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Tinnitus or Ringing in the Ears

Tinnitus is any abnormal sound heard in the ears. This is normally a high pitched whistling, ringing, or a sound similar to electrical static. Occasionally it is low pitched drumming noise, strange clicks or a sensation of hearing your own heart beat.

Mr Vik Veer is very interested in tinnitus as he has had tinnitus before and now understands what his patients are going through. A lot of people say that tinnitus is incurable, which it is in some rare cases, but on the whole most people after treatment are no longer aware of their tinnitus. Not being able to hear your tinnitus, forgetting that you have tinnitus and no longer needing treatment for tinnitus is tantamount to being cured.

Unfortunately there is no quick fix, and a lot of motivation, and determination is required for patients to be able to have relief from their tinnitus. The longer a patient has tinnitus typically the harder it is to deal with the problem.

Below are the steps that Mr Veer uses to deal with tinnitus after a consultation and hearing test.

  1. Examination of the ears, Eustachian tube and throat. There are many different reasons for tinnitus, and therefore a full examination is needed to make sure there is no an obvious cause for this noise. It is surprising how often a simple problem such as an infection, glue ear or arthritis can be the cause of tinnitus. Treating these problems often deals with the problem and provides the sufferer with relief relatively quickly.

  2. Scans. If nothing is found on examination, scans are required to rule out any pathology that may cause tinnitus. There are many problems that cannot be picked up by clinical examination, and therefore these need to checked before considering any treatment.
    • This is especially important if you have a pulsing heart beat noise in your ears. Some extra scans are required to rule out glomus tumours and other lesions that have a lot of blood vessels within them.
    • If you are young or have a family history of immune diseases (thyroid, anaemia etc), or the tinnitus came on suddenly, then often blood tests are required as well as scans.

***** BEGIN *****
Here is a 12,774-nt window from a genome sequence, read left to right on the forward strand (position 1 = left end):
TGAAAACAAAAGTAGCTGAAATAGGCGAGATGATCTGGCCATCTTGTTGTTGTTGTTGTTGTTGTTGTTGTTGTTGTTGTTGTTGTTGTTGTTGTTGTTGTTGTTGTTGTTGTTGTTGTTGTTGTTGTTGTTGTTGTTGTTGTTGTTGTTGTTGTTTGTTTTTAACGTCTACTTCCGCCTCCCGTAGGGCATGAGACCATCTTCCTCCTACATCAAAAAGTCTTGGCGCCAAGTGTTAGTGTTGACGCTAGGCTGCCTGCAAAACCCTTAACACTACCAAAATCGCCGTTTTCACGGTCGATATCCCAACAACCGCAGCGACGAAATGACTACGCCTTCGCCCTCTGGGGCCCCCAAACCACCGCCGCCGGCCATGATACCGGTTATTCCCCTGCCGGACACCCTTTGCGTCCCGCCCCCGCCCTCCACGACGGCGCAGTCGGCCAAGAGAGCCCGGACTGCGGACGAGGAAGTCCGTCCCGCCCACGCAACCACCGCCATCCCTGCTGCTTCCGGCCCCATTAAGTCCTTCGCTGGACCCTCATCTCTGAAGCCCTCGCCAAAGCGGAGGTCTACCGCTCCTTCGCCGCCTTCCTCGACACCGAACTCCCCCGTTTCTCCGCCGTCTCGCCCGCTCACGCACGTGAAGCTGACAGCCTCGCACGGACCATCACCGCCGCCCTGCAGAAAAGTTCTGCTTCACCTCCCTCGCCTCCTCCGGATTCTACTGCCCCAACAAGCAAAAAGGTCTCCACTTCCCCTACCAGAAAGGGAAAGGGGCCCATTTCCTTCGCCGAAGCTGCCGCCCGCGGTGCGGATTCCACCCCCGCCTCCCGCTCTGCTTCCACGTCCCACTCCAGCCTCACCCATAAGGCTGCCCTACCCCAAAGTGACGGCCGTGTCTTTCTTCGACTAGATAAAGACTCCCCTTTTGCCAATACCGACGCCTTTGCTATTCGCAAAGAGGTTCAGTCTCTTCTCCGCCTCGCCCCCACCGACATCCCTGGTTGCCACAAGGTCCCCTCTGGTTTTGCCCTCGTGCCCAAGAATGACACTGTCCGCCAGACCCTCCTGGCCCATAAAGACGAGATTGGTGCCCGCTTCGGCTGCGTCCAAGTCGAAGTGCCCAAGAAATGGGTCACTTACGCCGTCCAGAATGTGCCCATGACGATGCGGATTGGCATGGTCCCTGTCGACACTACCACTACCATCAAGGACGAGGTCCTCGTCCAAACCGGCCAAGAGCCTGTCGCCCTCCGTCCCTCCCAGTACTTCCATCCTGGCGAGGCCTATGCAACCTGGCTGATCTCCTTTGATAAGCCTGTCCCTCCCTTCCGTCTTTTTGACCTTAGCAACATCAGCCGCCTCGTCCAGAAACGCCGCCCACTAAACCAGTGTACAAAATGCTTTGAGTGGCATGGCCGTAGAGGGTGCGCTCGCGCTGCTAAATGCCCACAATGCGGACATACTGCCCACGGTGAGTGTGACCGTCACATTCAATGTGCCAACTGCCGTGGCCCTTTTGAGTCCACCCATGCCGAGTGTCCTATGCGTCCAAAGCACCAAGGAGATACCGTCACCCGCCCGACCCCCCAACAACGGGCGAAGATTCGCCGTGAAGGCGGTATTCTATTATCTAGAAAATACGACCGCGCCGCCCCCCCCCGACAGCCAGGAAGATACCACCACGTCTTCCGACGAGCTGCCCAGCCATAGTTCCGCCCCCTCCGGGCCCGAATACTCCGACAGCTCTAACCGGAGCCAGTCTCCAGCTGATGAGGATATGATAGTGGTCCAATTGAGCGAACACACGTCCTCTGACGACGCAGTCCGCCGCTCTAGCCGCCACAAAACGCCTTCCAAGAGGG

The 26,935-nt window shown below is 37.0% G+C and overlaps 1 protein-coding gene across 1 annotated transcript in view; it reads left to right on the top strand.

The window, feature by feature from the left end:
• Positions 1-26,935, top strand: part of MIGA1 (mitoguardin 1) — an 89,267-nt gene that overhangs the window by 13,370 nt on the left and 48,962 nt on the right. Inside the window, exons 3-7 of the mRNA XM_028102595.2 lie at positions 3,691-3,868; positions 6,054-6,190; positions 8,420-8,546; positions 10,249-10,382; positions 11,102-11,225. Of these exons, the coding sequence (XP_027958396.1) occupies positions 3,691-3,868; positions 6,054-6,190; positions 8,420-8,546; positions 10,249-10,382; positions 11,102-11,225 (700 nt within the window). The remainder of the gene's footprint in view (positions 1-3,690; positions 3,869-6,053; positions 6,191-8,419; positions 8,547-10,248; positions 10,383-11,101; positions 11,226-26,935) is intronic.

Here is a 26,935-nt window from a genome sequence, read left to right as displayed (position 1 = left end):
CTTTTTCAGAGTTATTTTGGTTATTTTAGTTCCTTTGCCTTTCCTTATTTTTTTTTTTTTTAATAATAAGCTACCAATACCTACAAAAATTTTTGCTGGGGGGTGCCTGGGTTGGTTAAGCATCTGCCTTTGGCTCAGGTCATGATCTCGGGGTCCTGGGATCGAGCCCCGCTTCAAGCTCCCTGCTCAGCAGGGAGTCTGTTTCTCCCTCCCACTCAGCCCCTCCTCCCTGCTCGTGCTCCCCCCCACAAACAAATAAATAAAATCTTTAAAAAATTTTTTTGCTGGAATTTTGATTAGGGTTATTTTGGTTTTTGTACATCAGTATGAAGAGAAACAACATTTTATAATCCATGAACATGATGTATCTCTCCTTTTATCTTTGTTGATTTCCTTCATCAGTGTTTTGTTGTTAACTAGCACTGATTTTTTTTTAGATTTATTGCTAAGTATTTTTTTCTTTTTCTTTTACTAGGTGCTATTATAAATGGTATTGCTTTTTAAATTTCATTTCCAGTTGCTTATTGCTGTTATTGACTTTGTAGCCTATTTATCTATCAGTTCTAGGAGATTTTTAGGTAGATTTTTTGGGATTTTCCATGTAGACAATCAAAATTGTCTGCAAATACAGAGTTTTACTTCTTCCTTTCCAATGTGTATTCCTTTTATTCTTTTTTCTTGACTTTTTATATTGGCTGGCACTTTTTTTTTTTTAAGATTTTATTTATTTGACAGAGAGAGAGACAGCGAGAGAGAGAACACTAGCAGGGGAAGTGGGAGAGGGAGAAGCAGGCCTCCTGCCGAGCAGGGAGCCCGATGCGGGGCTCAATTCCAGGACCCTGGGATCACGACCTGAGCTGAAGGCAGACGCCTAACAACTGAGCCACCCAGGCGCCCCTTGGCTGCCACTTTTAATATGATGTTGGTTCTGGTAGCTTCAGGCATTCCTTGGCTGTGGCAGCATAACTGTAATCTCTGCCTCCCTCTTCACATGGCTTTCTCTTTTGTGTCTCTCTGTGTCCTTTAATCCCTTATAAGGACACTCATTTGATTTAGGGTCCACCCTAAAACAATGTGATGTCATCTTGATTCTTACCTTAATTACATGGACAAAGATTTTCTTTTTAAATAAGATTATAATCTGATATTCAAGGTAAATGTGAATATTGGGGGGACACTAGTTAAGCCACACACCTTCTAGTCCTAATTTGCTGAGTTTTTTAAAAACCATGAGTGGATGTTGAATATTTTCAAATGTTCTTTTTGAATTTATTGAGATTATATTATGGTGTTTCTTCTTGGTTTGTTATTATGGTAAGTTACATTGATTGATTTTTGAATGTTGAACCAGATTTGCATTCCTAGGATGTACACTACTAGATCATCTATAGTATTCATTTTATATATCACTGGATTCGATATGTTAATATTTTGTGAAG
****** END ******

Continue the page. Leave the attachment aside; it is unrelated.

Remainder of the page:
• Mr Vik Veer is not a neurosurgeon although he has had training in this field with regards tinnitus related brain lesions. If a brain lesion or cancer is identified, rather than attempting to deal with this himself, Mr Vik Veer will refer you to another expert who has more experience in this field. Mr Vik Veer believes in patients seeing the best person for particular problems. If he does not feel he can provide the very best care, Mr Vik Veer will introduce you to someone who can.

  3. Improve hearing. Assuming there are no other causes identified on examination and scans, tinnitus is almost always associated with hearing loss. It might be because someone has age related hearing loss, or perhaps the hearing loss was associated with a flu-like infection or after airplane flight. Even if the hearing has returned to normal, the tinnitus can remain and cause distress. Fortunately, patients with normal hearing have the best chance of gaining control over their tinnitus.
    • Occasionally hearing improvement will require an operation. This is generally a last choice option, as initially it can make the tinnitus worse. If this can be avoided, Mr Vik Veer will help you through the other options first before resorting to something as radical as surgery.
    • Hearing aids are also an option if surgery is not possible. There are many different types of hearing aids, some of which are even implanted under the skin.

  4. Treatment using the Jastreboff theory of tinnitus. This treatment worked well for Mr Vik Veer and his own tinnitus, although it is often taught badly and people do not understand why they are doing the exercises. It is based on neuronal plasticity of the brain and requires a full consultation to explain it properly.

  5. Not understanding a condition often leads to failure of the treatment, especially in tinnitus management.
  6. 180 phase shift sounds. This was the technique that finally resolved the tinnitus that Mr Vik Veer suffered with. He is now in the process of developing a mobile application for this so others may have similar successes.

  7. Mr Vik Veer believes that the use of medication is only useful for patients who have anxiety or severe distress caused by their tinnitus. In these situations he will refer you on to a specialist who is prepared to provide these drugs and is familiar with the side effect profiles. Treatment with ginkgo biloba or other remedies have been shown to not help with tinnitus. The only drug that seems to reduce tinnitus is an injection of lignocaine, however this is short lived and often causes a dangerous cardiac event.

  8. Finally Repetitive Transcranial Magnetic Stimulation has been shown in numerous clinical studies to improve tinnitus. Excellent results have been gained, although this treatment is not effective in many of the causes of tinnitus.

These are the very basics of the management of tinnitus. Obviously there are a number of modifications and subtleties that are not included here. In this situation, individualised treatment is needed, and Mr Vik Veer will explain this to you in detail.

Read about Eustachian Tube Dysfunction

Read about Hearing Loss

Read about Tinnitus

Read about Vertigo

Read about Ear Wax

Read about Ear Infections

Read about Ear Perforations

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